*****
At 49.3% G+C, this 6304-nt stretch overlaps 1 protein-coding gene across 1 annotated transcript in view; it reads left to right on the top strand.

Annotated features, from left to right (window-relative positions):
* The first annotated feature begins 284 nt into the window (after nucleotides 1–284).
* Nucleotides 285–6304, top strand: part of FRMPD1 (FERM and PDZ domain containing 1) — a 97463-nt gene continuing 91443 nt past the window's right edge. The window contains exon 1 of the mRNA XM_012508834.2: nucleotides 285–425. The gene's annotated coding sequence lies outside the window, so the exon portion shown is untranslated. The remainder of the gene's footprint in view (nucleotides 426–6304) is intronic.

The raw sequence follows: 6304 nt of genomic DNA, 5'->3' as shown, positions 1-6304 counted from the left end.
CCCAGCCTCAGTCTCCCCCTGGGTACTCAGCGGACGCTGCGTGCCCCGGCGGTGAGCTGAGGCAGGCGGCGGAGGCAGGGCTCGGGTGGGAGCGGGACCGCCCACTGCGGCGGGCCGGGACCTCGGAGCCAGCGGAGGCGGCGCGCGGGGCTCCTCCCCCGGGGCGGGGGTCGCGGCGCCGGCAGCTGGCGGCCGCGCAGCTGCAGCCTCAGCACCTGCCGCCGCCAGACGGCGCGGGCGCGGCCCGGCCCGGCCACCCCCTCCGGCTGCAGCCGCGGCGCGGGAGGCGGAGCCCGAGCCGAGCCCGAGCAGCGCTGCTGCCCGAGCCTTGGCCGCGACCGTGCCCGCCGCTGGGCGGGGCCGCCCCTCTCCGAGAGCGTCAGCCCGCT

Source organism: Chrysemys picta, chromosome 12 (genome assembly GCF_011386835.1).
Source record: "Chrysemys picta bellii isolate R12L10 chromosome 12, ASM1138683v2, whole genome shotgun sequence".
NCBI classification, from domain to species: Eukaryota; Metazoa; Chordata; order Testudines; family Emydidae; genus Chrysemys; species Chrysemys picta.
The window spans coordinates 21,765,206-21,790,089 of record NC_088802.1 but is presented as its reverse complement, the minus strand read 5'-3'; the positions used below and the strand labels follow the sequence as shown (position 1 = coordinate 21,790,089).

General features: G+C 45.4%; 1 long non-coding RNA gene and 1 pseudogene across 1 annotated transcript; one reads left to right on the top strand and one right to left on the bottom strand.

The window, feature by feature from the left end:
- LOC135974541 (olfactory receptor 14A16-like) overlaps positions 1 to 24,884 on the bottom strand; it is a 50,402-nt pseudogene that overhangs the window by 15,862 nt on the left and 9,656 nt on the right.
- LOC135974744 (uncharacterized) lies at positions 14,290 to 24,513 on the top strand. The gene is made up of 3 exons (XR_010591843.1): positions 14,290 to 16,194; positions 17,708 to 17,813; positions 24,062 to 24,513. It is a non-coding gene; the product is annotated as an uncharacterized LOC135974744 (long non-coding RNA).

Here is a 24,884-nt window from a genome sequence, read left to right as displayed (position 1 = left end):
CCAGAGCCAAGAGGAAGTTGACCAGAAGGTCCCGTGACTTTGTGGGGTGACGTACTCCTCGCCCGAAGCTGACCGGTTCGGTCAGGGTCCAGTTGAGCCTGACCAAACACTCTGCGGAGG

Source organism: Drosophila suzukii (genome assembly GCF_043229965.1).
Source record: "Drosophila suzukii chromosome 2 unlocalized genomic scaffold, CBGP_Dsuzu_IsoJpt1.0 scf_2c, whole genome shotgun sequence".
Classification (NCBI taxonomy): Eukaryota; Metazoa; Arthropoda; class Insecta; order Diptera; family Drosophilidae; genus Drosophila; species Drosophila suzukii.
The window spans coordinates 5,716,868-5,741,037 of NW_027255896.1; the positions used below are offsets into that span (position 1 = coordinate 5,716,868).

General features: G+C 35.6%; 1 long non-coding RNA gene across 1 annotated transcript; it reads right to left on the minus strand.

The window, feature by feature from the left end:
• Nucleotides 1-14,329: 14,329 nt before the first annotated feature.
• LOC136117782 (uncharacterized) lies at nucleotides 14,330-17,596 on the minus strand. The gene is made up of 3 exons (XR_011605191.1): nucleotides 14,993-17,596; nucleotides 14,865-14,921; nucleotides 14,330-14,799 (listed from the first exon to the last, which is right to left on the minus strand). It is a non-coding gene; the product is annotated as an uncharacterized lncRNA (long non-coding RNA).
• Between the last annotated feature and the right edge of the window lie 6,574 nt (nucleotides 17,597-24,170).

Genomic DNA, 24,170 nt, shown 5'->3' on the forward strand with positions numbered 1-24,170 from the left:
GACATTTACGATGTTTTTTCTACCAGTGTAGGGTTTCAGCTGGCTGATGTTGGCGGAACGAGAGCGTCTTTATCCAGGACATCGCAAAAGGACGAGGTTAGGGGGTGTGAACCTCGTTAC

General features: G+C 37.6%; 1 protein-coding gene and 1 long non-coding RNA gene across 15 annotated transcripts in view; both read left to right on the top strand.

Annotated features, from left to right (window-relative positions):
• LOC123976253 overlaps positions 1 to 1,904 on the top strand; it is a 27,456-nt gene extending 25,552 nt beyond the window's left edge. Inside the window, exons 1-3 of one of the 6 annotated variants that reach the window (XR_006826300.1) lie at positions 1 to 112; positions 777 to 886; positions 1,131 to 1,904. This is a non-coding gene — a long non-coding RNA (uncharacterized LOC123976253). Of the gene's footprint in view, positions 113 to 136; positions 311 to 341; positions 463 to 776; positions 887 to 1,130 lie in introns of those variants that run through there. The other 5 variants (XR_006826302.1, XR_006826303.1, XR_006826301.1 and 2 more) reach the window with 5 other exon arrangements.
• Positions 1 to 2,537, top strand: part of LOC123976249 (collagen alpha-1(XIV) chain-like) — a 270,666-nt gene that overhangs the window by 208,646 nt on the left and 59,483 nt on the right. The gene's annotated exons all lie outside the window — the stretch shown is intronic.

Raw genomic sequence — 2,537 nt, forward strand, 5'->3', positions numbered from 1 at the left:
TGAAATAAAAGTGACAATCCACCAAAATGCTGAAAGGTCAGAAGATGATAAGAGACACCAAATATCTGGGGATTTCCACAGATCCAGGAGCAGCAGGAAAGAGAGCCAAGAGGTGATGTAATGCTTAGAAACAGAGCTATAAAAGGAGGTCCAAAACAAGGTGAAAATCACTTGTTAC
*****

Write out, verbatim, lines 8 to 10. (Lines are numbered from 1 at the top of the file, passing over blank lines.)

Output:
Source record: "Chrysemys picta bellii isolate R12L10 chromosome 12, ASM1138683v2, whole genome shotgun sequence".
NCBI classification, from domain to species: Eukaryota; Metazoa; Chordata; order Testudines; family Emydidae; genus Chrysemys; species Chrysemys picta.
The window spans coordinates 21,765,206-21,790,089 of record NC_088802.1 but is presented as its reverse complement, the minus strand read 5'-3'; the positions used below and the strand labels follow the sequence as shown (position 1 = coordinate 21,790,089).